Ecotourism is generally hailed as the best form of tourism for environmentally conscious travelers. When the idea of a retreat into nature complete with wildlife observation and beautiful amenities is sold to customers, it is certainly easy to see why this may be preferable to other forms of tourism. Hence, it makes perfect sense that people are eager to choose this option. However, it is not always a straightforward issue given the track record of exploitation by foreign interests. It is best weighed on a case by case basis because this industry has the potential to become another means to marginalize indigenous cultures unintentionally.
The exception are community-led initiatives. When local indigenous communities band together to create sustainable ecotourism ventures, then both the land and indigenous stewards can benefit. There are good examples of successful communities, like the Kichwa Añangu people in the Ecuadorian Amazon. Twenty years ago, this group relinquished their legal subsistence hunting and fishing rights intending to help mitigate the damage already done to local wildlife populations. Living and working within the borders of Yasuni National Park, these people conceptualized a business model that would be responsible in terms of mitigating its environmental impacts and equitable in terms of profit-distribution among its members.
When ecotourism ventures are owned and operated by a community, collectively, it would allow direct investments, like green technologies, health care and education that even benefits neighboring communities. The mentioned Añangu, for example, have developed solar panel powered infrastructure, water treatment facilities, and a biodigester capable of producing biofuel from organic kitchen scraps and these are just some of the inventive ideas at work here. The fact is, communities have democratic decision-making process that have been vital in their success and their ability to maximize economic and social benefits for generations.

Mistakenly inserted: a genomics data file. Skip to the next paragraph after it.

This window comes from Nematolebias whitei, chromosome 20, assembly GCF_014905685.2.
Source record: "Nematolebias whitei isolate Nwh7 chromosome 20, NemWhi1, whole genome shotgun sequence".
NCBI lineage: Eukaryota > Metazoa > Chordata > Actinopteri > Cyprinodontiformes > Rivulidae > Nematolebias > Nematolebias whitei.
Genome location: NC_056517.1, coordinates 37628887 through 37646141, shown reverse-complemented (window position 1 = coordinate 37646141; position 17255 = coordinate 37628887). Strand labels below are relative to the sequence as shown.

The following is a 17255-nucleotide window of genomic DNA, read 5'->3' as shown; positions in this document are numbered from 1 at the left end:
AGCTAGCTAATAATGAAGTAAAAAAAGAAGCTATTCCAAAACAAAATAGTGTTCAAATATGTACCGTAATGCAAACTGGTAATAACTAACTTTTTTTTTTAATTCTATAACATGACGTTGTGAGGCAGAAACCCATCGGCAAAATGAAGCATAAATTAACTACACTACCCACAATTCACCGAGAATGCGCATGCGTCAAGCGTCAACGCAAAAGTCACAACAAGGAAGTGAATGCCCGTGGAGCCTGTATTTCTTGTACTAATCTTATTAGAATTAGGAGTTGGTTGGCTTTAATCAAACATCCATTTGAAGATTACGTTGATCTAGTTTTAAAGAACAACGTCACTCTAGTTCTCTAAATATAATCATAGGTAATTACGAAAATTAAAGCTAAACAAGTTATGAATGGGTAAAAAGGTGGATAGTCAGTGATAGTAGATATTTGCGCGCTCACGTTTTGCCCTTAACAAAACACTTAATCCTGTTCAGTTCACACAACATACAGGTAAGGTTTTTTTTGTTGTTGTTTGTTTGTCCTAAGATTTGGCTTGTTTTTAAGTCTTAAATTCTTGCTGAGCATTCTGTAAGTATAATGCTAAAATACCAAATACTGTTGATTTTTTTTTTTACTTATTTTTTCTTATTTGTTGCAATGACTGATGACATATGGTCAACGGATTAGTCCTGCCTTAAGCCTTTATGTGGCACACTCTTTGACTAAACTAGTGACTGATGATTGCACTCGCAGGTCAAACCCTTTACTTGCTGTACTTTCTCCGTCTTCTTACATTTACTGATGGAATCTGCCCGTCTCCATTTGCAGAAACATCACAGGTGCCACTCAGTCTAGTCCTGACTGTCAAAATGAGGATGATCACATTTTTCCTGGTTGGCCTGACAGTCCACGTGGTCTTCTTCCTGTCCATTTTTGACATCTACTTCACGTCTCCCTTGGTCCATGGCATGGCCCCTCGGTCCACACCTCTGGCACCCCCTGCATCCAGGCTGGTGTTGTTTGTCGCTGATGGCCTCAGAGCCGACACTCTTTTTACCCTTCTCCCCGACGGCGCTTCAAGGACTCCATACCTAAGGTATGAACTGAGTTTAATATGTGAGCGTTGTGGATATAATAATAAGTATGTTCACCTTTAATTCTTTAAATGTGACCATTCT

In the Amazon region, thanks to community-based tourism, local wildlife populations are also thriving. For example, the vulnerable Giant Otter, within Yasuni, has grown by 10% thanks to the habitat protection measures implemented, such as allow only non-motorized watercraft within the sanctity of their territory. With protective measures at the forefront, there is some hopeful optimism for the future of the Amazon Rainforest most vulnerable species like wild cats, primates, tapirs, and caimans, to name just a few. Unfortunately, their very existence in other parts of Ecuador and the greater Amazon Basin area is increasingly uncertain.
Sustainable ecotourism led by the indigenous people who have been caretakers of their land for generations is a powerful tool for self-determination in the 21st century. This is only one example of the broad and positive impact that ecotourism and indigenous stewardship can have, but it exemplifies the importance of being a responsible consumer. So when you are ready to start making travel plans, be sure to do your research so that you know where your money is going. Consider making your money go that extra mile by supporting an indigenous community in the ecological stewardship of the beautiful land you want to visit. Enjoy a wonderful holiday with the knowledge that your contribution will ensure sustainable management practices.
Miguel Andy is General Manager of Napo Wildlife Center. Napo Wildlife Center is an eco-lodge offering unforgettable experiences in the Amazon rainforest of Ecuador, inside Yasuni Biosphere Reserve, which is managed by the Añangu kichwa aboriginal community.
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